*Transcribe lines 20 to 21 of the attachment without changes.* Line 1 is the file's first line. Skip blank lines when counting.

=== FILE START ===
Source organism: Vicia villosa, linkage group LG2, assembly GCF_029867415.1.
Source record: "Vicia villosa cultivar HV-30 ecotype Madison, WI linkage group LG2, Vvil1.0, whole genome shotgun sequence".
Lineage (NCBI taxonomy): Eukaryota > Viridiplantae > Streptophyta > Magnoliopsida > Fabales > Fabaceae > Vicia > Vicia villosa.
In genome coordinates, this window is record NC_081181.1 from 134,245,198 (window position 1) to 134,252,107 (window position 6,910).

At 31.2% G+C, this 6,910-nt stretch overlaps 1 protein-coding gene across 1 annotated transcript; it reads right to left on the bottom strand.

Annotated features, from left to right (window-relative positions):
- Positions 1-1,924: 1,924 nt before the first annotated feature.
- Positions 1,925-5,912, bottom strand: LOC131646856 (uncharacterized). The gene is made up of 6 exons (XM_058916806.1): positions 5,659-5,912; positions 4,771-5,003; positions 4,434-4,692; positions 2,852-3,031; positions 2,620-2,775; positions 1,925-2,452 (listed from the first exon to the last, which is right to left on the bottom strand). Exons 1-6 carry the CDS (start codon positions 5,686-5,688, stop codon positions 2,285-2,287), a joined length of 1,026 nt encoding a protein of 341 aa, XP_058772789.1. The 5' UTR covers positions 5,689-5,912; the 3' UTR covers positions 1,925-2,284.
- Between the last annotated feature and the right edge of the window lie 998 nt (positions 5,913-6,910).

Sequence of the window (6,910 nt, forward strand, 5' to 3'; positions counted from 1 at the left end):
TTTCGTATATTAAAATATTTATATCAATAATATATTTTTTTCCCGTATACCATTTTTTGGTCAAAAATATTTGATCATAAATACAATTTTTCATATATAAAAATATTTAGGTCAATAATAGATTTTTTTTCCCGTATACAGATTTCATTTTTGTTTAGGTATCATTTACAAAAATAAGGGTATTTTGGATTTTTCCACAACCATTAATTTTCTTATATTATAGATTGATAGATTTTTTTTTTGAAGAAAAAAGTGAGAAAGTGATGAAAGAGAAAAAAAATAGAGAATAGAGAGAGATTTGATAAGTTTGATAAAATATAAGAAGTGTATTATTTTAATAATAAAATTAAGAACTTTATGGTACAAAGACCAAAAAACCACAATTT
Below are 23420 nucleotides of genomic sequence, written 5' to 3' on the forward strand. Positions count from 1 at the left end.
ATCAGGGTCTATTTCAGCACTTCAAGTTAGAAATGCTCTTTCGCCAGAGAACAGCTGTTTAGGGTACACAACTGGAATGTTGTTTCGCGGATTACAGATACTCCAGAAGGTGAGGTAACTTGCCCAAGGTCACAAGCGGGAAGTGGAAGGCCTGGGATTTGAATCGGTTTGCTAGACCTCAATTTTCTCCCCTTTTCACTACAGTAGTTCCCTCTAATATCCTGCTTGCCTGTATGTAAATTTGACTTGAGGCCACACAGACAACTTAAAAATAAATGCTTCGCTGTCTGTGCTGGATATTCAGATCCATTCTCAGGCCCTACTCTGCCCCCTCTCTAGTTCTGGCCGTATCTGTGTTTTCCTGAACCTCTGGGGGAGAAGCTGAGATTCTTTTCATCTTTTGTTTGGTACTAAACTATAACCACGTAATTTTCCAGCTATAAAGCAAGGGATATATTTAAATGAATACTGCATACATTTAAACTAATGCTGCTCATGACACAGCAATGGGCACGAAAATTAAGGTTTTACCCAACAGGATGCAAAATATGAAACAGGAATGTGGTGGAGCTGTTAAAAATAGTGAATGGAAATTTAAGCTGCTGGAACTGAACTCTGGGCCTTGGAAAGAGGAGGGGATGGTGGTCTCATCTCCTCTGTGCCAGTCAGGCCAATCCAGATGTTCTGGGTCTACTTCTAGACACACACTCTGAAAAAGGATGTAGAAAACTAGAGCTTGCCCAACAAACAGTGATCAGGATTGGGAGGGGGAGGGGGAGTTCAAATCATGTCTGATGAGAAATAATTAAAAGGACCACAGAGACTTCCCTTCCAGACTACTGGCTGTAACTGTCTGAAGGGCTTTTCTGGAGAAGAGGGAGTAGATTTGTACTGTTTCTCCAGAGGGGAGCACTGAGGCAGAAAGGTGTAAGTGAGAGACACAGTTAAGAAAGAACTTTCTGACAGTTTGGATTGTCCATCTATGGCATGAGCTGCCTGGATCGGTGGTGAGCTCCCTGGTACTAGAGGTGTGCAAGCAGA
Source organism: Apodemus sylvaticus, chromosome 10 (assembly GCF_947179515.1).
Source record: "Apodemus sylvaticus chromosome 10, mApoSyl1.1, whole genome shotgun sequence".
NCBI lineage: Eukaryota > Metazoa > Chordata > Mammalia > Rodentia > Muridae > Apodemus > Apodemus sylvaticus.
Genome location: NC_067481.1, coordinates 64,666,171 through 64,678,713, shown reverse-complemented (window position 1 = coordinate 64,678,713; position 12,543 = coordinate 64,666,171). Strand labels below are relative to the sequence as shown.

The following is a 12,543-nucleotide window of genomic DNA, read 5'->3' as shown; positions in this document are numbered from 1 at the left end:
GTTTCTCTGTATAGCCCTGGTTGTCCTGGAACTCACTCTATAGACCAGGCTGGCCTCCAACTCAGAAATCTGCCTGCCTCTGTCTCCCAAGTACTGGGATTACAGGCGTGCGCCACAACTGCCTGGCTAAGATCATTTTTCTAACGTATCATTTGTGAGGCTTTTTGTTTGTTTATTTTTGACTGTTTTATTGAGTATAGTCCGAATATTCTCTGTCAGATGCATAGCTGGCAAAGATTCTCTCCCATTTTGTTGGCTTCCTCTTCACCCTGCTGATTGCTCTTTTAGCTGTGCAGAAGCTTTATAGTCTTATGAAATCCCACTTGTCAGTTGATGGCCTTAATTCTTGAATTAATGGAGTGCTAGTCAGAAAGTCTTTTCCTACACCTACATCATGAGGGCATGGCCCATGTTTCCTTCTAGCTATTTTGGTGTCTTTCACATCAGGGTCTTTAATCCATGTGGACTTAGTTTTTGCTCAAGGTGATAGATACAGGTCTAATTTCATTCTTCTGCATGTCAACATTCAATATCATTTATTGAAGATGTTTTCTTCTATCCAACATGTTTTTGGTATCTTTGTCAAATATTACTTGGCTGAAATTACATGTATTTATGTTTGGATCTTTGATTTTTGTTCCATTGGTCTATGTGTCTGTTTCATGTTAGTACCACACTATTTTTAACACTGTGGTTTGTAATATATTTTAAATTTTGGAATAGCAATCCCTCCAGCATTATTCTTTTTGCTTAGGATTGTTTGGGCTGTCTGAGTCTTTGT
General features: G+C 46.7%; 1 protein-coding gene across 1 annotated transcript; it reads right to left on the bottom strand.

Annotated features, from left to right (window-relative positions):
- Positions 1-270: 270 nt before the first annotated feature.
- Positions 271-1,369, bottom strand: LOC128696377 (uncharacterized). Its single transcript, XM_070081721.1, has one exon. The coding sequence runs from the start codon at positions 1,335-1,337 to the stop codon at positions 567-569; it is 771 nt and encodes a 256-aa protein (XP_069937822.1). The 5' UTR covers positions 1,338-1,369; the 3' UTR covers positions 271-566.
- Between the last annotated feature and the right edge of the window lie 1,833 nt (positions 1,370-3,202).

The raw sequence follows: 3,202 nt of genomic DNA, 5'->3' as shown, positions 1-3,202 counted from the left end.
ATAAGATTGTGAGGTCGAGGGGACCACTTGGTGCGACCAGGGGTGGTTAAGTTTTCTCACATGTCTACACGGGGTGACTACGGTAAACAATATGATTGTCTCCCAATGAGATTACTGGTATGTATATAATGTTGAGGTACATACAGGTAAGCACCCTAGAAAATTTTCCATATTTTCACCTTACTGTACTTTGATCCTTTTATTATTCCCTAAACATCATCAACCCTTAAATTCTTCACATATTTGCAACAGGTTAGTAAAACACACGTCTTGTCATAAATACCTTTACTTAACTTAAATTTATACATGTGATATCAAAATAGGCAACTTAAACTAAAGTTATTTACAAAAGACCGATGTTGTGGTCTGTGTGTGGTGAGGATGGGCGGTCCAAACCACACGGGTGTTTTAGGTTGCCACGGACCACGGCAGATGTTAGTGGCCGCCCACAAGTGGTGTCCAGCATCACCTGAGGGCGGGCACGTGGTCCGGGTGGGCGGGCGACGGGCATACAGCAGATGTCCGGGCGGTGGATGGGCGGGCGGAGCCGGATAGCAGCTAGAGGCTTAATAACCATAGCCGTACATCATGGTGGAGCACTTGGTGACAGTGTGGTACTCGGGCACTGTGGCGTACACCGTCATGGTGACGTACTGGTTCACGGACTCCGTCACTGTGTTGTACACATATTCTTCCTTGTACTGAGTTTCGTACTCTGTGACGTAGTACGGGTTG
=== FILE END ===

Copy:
General features: G+C 46.7%; 1 protein-coding gene across 1 annotated transcript; it reads right to left on the bottom strand.

Annotated features, from left to right (window-relative positions):